One fateful week in June 1967 redrew the map of the Middle East. Many scholars have documented how the Six-Day War unfolded, but little has been done to explain why the conflict happened at all. As we approach its 50th anniversary, Guy Laron refutes the widely accepted belief that the war was merely the result of regional friction, revealing the crucial roles played by American and Soviet policies in the face of an encroaching global economic crisis and restoring Syria's often overlooked centrality to events leading up to the hostilities.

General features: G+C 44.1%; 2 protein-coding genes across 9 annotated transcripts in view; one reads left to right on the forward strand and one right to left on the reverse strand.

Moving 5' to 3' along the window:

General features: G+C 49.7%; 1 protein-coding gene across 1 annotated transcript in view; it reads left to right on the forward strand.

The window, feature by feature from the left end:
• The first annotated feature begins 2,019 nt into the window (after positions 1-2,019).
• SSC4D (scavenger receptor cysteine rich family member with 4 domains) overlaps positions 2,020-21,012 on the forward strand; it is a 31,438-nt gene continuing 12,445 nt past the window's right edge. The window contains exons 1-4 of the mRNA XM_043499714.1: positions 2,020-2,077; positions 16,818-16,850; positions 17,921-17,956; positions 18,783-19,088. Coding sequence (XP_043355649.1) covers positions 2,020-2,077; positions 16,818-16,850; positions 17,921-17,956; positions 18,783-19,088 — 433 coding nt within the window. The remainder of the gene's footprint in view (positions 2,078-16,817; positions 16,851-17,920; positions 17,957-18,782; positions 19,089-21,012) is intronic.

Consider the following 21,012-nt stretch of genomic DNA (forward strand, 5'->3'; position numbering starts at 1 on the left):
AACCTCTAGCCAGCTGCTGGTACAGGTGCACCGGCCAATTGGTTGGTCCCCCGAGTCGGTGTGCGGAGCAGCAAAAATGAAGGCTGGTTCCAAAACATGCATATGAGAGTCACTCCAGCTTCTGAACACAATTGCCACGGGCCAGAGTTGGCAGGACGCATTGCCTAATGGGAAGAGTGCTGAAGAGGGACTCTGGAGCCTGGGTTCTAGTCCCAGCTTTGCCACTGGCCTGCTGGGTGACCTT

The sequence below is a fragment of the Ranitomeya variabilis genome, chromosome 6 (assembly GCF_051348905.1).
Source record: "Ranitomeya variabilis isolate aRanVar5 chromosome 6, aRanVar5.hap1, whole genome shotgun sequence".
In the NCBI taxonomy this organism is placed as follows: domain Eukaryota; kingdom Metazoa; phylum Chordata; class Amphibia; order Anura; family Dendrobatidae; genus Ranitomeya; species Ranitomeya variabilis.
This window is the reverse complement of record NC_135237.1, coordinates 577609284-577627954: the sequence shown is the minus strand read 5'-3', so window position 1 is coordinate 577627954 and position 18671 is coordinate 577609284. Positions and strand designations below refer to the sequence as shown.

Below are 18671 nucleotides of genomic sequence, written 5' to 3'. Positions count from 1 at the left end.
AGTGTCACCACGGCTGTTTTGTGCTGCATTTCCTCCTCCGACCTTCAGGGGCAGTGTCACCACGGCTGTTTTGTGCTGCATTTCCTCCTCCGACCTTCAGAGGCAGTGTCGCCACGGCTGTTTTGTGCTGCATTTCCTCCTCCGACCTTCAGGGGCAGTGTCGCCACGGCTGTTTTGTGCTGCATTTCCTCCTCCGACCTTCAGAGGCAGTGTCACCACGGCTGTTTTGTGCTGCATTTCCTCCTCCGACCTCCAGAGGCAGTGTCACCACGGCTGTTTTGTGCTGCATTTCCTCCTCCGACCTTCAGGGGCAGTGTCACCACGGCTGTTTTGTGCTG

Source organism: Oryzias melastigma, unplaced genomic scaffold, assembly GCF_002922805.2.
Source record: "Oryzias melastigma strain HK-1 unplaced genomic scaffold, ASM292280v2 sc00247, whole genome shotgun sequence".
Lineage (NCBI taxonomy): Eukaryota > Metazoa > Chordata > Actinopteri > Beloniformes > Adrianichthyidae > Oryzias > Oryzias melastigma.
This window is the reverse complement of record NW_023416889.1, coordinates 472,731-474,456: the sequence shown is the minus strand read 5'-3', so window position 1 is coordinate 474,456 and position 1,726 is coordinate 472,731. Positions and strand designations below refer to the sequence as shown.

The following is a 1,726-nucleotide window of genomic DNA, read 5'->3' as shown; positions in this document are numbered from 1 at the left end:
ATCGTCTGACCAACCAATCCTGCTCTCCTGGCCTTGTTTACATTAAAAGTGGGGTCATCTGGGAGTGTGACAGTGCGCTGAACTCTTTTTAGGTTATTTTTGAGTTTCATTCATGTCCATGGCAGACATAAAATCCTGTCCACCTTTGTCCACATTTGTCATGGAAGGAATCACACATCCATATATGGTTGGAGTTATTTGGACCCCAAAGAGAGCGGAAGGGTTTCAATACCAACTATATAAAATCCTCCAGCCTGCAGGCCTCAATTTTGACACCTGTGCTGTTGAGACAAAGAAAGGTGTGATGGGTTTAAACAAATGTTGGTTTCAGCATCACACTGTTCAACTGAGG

The Six-Day War effectively sowed the seeds for the downfall of Arab nationalism, the growth of Islamic extremism, and the animosity between Jews and Palestinians. In this important new work, Laron's fresh interdisciplinary perspective and extensive archival research offer a significant reassessment of a conflict - and the trigger-happy generals behind it - that continues to shape the modern world.
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